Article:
Stepped Up ICE Enforcement Serves as a Good Reminder to Employers to Self-Audit

Published By Donald Peder Johnsen

Stepped Up ICE Enforcement Serves as a Good Reminder to Employers to Self-Audit

The Immigration and Customs Enforcement has renewed its efforts to crack down on illegal immigration in the Trump era. As part of these enforcement efforts, ICE has increased audits of employers, with the plan being to increase such work-site enforcement efforts by 400%. Work-site enforcement is one part, in a much larger effort to identify and deport undocumented immigrants. Make no mistake, ICE is looking to punish employers for hiring undocumented workers for non-compliance found during the audits. Employers must prepare for the likelihood that ICE could come knocking. And, their first line of defense is ensuring that the Form I-9 completed for each employee is accurately completed. Toward that end, the time is now for employers to conduct an internal audit and Gallagher & Kennedy attorneys are available to assist you in that effort.

I-9 Forms Must Be Completed For All Employees.

Federal law requires that all employees have a Form I-9 completed if they were hired after the Form I-9 came into existence (1986), which at this time is likely most if not all employees.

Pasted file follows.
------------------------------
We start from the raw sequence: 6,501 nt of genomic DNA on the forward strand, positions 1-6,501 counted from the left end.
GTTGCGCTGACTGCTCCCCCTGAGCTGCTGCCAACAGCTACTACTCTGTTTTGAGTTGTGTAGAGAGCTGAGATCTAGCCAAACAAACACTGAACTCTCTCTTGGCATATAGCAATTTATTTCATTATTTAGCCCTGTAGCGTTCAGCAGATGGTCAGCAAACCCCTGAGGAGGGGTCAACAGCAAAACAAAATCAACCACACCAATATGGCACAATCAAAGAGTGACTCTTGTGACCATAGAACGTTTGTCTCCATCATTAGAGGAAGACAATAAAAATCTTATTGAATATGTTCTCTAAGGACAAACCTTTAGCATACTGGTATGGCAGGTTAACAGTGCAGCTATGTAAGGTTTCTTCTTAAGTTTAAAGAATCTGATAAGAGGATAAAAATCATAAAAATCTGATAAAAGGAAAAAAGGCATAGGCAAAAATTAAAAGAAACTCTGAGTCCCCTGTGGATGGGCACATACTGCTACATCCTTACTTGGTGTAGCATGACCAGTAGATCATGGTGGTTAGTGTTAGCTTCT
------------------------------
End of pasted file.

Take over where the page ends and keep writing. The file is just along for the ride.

The Most Current Form I-9 Must Be Used.

The United States Citizenship and Immigration Services (USCIS) requires employers to use the current form for any new hires or for employees who need to complete a new Form I-9 for any reason. If, when conducting your audit, you discover that an employee completed an expired form (at the time he/she was hired), the employee will need to complete a new and current form to be in compliance with USCIS requirements. If a new form needs to be completed, staple the new form to the original form with the new one in the front. Do not discard the old, incorrect Form I-9.

Completing The Form I‑9 For a Newly Hired Employee Involves 3 Steps.

First, the employee must correctly fill out (unless the employee is illiterate and unable to complete that Section 1) and sign Section 1 of the form. It is the employer’s responsibility, however, to make sure Section 1 is properly completed. If you note that an employee has missed an area, you should request that the employee complete it. Do not complete it for him or her. If the employee makes an error when completing Section 1, provide a new I-9 and have the employee complete it fully.

Second, the employer must review and verify the employee’s documents (not copies) to establish the employee’s identity and work authorization. You may not request specific documents within the List A, B, or C columns. In rare circumstances, some documents(e.g. foreign passport) presented by the employee will require a request for follow up documentation to verify employment authorization.